Futurism, leadocracy and nanosecond culture were just a few of the big terms and even bigger ideas discussed during the TEDxMileHigh Values & Instincts event at the Ellie Caulkins Opera House on this past Saturday. The annual event welcomed approximately 2,000 curious minds from across the Denver metro area. From more traditional leaders like Roxane White, who serves as chief of staff to Governor John Hickenlooper, to promising stars such as Easton Lachappelle who is tackling the challenges of prosthetics and wireless robotics at the ripe old age of 17, the day did not disappoint.
I participated in the first half of the event and came away inspired, but also a bit numb. In the moment, it all seems possible that “love” is the only “currency” we need to solve our problems both big and small. And sometimes I do experience the realities of “scarcity” in our community that cannot only be solved with “reciprocity” alone. (Yes, this is oversimplifying of few of host Tim O’Neill’s quick references.) So in reality, what are actionable next steps for a committed citizen?
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Rosie in A PLACE AT THE TABLE, a Magnolia Pictures release. Rosie is from Collburn, Colo. Photo courtesy of Magnolia Pictures.
I’m one of those people. I see a documentary, get excited about the cause, swear I’m going to do something to help, and then move on to the next item on my to do list and forget to spread the word about the issue. Not this time…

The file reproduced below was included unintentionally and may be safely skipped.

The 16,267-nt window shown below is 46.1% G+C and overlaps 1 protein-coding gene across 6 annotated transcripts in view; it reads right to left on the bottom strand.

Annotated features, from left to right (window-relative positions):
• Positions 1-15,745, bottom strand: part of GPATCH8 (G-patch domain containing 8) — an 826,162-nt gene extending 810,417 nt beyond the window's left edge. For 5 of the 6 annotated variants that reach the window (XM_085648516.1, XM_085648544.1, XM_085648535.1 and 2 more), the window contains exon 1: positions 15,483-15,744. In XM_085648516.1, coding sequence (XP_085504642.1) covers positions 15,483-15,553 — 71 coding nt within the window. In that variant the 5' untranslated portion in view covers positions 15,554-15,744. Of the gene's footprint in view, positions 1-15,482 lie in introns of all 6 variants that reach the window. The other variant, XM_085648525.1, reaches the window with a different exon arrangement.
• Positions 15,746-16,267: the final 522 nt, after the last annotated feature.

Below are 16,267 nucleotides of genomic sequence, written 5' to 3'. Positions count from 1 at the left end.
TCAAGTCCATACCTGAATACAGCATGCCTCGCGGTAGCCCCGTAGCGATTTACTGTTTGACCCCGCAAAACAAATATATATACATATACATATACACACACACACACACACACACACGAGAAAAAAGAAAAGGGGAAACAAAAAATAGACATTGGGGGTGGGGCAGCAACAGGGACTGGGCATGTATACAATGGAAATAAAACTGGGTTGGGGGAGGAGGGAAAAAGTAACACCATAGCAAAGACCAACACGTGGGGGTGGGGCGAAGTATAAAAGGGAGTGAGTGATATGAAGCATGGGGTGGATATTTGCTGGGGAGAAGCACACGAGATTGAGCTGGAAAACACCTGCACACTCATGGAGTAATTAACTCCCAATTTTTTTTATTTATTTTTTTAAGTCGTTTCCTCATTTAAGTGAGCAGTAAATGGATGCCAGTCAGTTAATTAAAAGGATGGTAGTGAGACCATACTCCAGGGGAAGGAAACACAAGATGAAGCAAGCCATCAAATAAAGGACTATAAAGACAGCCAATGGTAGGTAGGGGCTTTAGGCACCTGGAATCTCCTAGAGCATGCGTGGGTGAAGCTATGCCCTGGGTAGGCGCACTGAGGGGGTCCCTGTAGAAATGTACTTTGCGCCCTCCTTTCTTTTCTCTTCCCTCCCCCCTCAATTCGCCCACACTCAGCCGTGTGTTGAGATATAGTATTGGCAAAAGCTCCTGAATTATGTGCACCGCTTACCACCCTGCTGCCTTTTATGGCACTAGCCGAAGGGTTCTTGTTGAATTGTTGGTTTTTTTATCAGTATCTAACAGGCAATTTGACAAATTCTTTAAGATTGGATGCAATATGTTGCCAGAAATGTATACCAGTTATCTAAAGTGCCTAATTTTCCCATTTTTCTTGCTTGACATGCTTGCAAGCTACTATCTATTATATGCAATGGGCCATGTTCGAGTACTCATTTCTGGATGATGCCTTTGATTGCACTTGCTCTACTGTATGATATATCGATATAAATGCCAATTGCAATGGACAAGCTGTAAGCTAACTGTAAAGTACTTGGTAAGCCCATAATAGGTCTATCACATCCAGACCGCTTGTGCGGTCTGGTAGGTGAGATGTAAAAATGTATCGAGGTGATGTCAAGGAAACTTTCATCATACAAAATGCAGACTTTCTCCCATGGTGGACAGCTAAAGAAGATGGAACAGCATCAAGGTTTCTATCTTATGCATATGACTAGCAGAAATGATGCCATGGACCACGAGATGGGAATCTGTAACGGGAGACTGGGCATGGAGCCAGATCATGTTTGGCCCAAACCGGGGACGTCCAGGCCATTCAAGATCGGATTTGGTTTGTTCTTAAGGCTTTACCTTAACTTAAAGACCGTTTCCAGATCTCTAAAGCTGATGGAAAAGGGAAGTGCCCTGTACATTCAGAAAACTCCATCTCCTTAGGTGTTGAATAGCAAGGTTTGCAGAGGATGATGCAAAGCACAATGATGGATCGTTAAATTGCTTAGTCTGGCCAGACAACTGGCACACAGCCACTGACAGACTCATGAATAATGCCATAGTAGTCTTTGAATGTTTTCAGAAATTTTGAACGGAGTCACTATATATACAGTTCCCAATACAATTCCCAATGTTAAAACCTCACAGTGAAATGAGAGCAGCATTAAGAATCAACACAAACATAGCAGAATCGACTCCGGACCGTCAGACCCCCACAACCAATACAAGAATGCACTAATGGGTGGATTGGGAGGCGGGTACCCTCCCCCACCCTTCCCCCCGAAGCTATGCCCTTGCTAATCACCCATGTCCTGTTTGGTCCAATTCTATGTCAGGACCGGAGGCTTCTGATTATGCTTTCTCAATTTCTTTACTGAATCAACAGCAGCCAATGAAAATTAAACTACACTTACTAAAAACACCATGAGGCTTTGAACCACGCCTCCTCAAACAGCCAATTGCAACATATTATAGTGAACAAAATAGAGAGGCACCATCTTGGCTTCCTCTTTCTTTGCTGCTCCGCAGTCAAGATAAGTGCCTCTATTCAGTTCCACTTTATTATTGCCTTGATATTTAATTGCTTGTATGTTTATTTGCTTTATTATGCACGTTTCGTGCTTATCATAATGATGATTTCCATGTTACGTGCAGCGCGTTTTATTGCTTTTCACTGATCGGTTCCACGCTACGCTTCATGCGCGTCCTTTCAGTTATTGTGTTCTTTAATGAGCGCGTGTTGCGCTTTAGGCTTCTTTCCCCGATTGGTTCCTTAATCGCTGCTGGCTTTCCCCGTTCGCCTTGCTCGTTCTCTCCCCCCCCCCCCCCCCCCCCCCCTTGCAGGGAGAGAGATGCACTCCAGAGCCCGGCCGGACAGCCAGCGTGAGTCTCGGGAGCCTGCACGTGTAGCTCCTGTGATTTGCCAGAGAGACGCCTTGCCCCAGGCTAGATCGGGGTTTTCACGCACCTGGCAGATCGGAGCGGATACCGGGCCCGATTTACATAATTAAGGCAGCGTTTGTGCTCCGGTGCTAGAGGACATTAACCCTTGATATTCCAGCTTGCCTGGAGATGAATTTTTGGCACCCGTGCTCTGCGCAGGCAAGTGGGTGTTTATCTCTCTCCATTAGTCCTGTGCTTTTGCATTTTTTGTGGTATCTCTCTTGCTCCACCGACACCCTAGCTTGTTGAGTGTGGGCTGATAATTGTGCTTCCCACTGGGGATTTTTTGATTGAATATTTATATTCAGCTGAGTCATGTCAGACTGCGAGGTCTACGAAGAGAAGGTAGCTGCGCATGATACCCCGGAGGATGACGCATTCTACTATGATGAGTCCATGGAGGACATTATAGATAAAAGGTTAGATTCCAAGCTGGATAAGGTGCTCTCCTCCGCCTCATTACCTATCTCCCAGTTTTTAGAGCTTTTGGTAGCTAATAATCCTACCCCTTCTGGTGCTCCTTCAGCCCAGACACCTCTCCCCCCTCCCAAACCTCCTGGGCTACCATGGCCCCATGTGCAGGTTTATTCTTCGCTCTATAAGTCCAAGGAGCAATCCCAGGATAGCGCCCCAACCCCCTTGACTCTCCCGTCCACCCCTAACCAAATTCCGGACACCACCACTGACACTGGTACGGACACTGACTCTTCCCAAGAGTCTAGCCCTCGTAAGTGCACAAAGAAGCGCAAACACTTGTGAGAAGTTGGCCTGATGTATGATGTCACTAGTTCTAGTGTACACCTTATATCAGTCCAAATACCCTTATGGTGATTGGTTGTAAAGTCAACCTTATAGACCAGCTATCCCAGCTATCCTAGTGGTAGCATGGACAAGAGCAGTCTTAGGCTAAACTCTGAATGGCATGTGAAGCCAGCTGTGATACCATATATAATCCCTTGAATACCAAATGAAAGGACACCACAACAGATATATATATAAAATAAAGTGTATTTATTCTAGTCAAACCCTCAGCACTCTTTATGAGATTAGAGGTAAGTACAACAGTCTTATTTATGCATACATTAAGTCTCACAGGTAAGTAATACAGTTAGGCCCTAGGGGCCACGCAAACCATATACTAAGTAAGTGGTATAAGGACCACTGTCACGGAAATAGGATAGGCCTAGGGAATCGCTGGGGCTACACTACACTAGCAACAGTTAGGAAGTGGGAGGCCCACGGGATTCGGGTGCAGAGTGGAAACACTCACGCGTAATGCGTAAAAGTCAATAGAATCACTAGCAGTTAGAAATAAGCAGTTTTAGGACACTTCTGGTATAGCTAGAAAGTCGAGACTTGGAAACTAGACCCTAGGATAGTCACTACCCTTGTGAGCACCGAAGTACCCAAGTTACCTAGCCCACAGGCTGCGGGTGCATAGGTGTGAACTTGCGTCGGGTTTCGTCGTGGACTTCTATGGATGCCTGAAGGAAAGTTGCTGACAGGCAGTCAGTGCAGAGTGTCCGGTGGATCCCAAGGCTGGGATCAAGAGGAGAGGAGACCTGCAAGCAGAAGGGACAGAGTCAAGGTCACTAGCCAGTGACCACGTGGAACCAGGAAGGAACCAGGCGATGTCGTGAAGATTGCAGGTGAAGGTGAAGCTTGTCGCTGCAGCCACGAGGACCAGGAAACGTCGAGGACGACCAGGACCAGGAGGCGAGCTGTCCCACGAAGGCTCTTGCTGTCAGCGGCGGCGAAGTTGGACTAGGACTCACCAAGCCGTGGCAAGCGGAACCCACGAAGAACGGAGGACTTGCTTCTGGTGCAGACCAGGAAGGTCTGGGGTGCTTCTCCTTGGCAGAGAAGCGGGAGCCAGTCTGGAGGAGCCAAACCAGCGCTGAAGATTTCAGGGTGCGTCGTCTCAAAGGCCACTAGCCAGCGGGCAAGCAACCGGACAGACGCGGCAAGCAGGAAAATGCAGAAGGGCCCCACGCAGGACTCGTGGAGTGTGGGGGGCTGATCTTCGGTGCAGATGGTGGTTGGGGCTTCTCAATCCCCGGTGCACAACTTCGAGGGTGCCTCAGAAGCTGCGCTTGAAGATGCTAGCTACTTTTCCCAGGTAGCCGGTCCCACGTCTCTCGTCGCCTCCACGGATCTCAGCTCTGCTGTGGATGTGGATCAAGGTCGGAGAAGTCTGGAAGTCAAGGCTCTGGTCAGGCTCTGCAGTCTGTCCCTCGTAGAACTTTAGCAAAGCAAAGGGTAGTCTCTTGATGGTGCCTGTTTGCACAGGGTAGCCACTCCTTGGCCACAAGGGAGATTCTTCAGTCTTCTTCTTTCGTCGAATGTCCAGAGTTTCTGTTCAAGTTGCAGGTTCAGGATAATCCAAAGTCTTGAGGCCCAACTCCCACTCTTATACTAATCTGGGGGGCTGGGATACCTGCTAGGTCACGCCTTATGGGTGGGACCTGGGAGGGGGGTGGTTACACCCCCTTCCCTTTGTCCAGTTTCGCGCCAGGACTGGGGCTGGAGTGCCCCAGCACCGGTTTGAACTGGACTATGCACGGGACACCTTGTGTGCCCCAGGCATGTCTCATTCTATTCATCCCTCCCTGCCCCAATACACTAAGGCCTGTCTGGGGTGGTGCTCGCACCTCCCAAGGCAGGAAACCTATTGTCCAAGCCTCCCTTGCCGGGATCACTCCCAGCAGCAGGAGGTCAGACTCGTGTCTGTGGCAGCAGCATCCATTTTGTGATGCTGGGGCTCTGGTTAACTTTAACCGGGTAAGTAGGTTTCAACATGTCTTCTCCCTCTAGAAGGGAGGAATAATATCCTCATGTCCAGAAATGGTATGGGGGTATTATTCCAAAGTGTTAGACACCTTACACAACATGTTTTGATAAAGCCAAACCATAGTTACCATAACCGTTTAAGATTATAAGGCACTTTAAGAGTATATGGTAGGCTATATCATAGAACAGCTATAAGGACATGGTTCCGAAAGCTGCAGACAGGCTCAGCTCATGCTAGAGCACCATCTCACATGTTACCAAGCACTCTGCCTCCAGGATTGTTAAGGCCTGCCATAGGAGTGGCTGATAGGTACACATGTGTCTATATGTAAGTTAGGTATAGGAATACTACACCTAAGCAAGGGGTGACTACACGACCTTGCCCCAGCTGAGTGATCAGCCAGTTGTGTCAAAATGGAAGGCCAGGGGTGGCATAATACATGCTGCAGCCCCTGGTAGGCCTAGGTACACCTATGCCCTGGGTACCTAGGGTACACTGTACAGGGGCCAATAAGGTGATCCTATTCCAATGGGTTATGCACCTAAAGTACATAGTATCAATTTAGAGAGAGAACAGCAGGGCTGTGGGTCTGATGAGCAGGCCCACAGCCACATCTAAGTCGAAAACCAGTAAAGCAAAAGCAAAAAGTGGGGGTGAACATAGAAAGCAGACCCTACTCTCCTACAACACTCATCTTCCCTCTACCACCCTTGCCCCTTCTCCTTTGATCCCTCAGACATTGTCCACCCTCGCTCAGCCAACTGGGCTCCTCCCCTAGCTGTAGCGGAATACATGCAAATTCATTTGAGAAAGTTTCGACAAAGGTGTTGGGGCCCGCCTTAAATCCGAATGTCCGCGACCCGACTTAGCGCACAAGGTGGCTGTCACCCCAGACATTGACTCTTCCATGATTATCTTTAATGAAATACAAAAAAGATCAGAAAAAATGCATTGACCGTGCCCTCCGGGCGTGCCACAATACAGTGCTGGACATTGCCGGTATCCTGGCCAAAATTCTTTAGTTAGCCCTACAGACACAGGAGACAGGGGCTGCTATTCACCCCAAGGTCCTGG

Thanks to Hunger Free Colorado, I had the opportunity to preview the documentary, “A Place at the Table,” which opened nationwide on March 1. It was alarming to learn that while the United States is one of the wealthiest nations in the world, 50 million Americans do not know where their next meal is coming from.
As someone who is passionate about healthy eating and active living, the real eye opener for me was the link between food insecurity (hunger) and childhood obesity. But when you stop to think about it, it makes perfect sense. Children who don’t have access to food – especially healthy food – are likely to eat unhealthy food without proper nutrients. And the childhood obesity rates in the U.S. are alarming! According to the Centers for Disease Control and Prevention: more than one third of American children and adolescents in 2010 were overweight or obese. Something has to be done to stop this epidemic.
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Lauren Cook is attending this year’s The Colorado Health Symposium “Health Equity: Bridging the Divides.” In the first discovery session about Food Deserts, a correlation was drawn between a community’s access to healthy food options and its overall health.
Not surprisingly, there’s a direct connection between the type of food being sold in a neighborhood and the neighborhood’s health. Access to fresh, diverse, and healthy food is a challenge for many Americans. With better access to healthy food comes better eating, better health and a critical lowering of our country’s obesity rate.
The Colorado Health Symposium is presented by our client, The Colorado Health Foundation, and runs through Friday, July 27. To watch a live stream of the event, click here.
To read more of Lauren’s story,check out the Symposium’s blog.